Tuesday, August 19, 2014

Northern Pulp and Clean Air

The Northern Pulp mill on Pictou Harbour  17 August 2014
On a visit to Pictou a few weeks ago we asked the restaurant owner why the town was so quiet. At suppertime on a holiday Friday afternoon there were almost no folks on the street. Most of the restaurants are closed, and the waterfront gift shop is closing at the end of this month. Even the Tim Horton's is gone from the downtown. Our host pointed to the plume of crap spewing from the mill. That was the problem with Pictou.

In truth, it's a problem for all Nova Scotians, because we have far more money in the mill than the owners do. We own the Boat Harbour wastewater treatment facility, and we have assumed all environmental liabilities for the mill once it closes. When the owners are finished with the mill they can likely sell it for scrap, and then we clean up the site. Taxpayers. Us.

After the recent spill of untreated effluent the Province agreed to build a new treatment plant and remediate Boat Harbour lagoon, at a cost to taxpayers of about $100 million.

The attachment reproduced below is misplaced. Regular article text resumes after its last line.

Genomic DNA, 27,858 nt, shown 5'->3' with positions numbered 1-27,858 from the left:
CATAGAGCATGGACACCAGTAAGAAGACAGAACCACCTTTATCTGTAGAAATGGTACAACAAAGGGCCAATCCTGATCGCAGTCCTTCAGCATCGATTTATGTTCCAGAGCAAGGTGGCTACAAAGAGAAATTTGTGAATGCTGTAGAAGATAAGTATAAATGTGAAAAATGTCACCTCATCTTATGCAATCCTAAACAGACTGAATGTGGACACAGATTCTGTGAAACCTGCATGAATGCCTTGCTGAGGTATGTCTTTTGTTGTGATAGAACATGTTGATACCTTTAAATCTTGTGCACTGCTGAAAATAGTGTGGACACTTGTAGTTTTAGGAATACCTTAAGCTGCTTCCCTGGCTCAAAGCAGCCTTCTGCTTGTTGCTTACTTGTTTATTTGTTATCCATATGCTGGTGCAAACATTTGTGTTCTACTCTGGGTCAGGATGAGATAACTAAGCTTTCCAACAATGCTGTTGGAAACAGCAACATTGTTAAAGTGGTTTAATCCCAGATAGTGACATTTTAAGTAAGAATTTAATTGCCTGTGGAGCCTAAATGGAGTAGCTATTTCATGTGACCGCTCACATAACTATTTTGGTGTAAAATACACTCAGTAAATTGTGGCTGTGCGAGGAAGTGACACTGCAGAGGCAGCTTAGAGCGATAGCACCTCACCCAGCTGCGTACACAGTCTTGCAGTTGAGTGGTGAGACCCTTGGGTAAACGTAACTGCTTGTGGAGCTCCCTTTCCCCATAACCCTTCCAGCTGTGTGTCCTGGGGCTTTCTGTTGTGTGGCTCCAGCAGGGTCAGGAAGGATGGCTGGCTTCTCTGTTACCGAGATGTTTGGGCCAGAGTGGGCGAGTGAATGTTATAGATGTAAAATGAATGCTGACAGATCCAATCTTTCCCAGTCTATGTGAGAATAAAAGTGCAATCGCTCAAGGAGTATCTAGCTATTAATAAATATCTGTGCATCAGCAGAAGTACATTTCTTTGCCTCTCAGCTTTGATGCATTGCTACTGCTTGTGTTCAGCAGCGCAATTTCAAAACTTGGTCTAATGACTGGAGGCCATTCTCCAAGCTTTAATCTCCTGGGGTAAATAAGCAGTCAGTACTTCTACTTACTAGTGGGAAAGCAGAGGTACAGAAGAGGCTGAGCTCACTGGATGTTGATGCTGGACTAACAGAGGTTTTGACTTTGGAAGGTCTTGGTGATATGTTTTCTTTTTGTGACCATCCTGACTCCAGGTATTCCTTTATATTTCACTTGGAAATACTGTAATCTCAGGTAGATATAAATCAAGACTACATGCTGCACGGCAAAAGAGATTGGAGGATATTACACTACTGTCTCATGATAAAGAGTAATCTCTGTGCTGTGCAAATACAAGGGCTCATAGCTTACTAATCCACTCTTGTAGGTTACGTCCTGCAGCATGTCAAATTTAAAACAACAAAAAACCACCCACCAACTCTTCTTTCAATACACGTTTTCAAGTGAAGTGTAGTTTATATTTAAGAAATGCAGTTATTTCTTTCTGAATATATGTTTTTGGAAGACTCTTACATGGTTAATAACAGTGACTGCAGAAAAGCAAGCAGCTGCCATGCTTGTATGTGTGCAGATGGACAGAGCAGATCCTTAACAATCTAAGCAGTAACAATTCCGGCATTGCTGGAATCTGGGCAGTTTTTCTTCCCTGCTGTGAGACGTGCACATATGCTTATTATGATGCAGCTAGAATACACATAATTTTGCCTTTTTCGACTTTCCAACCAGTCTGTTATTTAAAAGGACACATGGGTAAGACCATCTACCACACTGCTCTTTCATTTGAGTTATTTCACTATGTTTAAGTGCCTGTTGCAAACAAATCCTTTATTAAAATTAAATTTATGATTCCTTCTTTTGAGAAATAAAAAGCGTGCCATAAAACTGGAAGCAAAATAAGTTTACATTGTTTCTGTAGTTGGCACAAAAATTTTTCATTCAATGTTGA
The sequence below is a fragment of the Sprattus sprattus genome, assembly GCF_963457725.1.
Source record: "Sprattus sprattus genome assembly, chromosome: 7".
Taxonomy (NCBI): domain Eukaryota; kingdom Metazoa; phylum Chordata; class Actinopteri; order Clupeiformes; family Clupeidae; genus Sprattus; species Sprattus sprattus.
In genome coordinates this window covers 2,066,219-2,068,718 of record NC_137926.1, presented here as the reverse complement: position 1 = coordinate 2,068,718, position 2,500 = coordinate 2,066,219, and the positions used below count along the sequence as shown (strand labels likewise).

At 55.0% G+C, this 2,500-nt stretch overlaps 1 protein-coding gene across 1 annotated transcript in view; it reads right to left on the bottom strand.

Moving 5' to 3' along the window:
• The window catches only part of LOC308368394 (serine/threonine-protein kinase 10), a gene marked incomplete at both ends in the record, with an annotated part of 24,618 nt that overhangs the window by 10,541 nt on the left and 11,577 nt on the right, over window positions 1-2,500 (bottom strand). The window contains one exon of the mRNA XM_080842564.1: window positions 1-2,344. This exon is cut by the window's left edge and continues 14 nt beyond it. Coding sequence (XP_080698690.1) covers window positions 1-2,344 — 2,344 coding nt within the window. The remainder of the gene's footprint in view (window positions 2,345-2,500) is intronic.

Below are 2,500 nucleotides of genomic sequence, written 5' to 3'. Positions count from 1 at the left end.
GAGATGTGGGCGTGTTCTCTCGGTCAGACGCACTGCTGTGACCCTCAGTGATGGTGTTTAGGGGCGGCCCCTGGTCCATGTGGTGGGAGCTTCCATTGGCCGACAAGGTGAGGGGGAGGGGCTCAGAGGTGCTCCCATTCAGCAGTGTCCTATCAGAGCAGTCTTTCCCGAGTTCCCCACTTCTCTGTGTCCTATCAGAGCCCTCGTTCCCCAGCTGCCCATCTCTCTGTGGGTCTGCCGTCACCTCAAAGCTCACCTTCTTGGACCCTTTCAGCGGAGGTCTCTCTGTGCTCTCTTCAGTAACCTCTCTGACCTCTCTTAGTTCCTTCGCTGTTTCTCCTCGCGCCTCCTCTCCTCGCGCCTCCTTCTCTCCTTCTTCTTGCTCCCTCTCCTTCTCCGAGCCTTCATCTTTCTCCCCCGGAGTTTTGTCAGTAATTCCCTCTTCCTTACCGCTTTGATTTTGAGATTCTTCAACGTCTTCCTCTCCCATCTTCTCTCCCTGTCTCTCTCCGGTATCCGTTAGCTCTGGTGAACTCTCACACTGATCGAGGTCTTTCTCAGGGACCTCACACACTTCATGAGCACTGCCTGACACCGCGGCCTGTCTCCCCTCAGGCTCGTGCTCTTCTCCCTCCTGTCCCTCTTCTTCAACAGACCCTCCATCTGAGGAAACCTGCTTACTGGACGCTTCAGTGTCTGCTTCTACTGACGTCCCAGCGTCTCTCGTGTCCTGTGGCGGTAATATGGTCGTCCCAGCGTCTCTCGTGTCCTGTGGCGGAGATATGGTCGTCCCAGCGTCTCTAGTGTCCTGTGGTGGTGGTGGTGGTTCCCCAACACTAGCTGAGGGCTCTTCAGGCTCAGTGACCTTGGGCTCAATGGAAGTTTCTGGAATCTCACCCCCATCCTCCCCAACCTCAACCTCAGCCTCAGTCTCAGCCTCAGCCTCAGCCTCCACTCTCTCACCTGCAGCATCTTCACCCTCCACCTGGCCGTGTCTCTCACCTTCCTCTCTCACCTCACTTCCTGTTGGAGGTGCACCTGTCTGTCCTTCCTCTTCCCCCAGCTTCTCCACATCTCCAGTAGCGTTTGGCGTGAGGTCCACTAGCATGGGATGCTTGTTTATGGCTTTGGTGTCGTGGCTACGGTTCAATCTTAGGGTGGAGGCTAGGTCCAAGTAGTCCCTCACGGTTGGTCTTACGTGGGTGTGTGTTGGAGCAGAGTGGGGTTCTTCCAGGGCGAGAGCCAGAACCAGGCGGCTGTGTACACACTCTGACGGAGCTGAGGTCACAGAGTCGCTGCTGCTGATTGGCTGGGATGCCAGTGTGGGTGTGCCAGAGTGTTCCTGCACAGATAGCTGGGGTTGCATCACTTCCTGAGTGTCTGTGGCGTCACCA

Every time the mill changes hands, taxpayers assume more and more of the responsibility for that plant, and we sacrifice more and more of our woodland to the companies that run the mill. The Abercrombie mill was initially built by Scott Paper in the 1960's as a market for all of the balsam fir that was growing all over northern Nova Scotia. The mill was a great buyer of wood from farmers and foresters, although the rapid mechanisation of the harvesting industry led to the situation today where harvesting equipment costs many millions of dollars and the operators have to run it 24/7 just to make the payments. And with so much of the wood now small second-growth stems it is hard for anyone to make money.

But I don't lose any sleep over the possibility of the plant being forced to close. They are one of the most rapacious harvesters of our woodlands, and they have been so through all of their different owners. Thousands of hectares of Nova Scotia have been destroyed by that mill - flash up Google Earth and have a look at the wastelands near Wallace Station, and around Mooseland. The Liscomb Game Sanctuary has been destroyed. They take everything, to feed the paper machine or to feed the boiler, or to trade with other mills. Nothing escapes them, except particulate matter that is sickening the folks of Pictou County.

I wonder if the present government will have the backbone to bring them to heel? Which is to say, I wonder if the government will enforce its own regulations?

That's the issue for the folks from Pictou: will the government of the Province of Nova Scotia enforce its own environmental regulations, or do the owners of the mill decide when and how they will comply?  At the moment, I'd say that the mill is on top . . .

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